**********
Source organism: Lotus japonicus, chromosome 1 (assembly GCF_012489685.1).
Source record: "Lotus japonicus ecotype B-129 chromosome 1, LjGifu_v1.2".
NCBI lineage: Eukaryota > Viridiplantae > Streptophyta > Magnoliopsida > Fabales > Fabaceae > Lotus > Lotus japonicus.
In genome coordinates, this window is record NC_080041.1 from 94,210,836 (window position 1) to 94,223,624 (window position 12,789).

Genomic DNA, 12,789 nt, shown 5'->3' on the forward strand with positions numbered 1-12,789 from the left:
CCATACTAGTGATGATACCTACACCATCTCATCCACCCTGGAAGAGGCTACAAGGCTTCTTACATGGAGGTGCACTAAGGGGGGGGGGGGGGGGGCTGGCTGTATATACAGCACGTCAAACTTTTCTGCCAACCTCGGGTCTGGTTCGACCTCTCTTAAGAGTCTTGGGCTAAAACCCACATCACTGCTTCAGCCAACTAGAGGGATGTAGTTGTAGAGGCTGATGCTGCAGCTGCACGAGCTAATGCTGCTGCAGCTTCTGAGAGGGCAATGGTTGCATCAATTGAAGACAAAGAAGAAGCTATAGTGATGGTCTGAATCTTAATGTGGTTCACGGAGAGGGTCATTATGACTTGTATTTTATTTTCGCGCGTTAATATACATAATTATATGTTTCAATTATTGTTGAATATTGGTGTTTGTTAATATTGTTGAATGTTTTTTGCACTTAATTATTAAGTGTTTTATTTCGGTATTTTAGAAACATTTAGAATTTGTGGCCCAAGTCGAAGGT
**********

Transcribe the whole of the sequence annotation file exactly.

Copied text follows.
Source organism: Lotus japonicus, chromosome 1 (assembly GCF_012489685.1).
Source record: "Lotus japonicus ecotype B-129 chromosome 1, LjGifu_v1.2".
NCBI lineage: Eukaryota > Viridiplantae > Streptophyta > Magnoliopsida > Fabales > Fabaceae > Lotus > Lotus japonicus.
In genome coordinates, this window is record NC_080041.1 from 94,210,836 (window position 1) to 94,223,624 (window position 12,789).

Genomic DNA, 12,789 nt, shown 5'->3' on the forward strand with positions numbered 1-12,789 from the left:
CCATACTAGTGATGATACCTACACCATCTCATCCACCCTGGAAGAGGCTACAAGGCTTCTTACATGGAGGTGCACTAAGGGGGGGGGGGGGGGGGCTGGCTGTATATACAGCACGTCAAACTTTTCTGCCAACCTCGGGTCTGGTTCGACCTCTCTTAAGAGTCTTGGGCTAAAACCCACATCACTGCTTCAGCCAACTAGAGGGATGTAGTTGTAGAGGCTGATGCTGCAGCTGCACGAGCTAATGCTGCTGCAGCTTCTGAGAGGGCAATGGTTGCATCAATTGAAGACAAAGAAGAAGCTATAGTGATGGTCTGAATCTTAATGTGGTTCACGGAGAGGGTCATTATGACTTGTATTTTATTTTCGCGCGTTAATATACATAATTATATGTTTCAATTATTGTTGAATATTGGTGTTTGTTAATATTGTTGAATGTTTTTTGCACTTAATTATTAAGTGTTTTATTTCGGTATTTTAGAAACATTTAGAATTTGTGGCCCAAGTCGAAGGT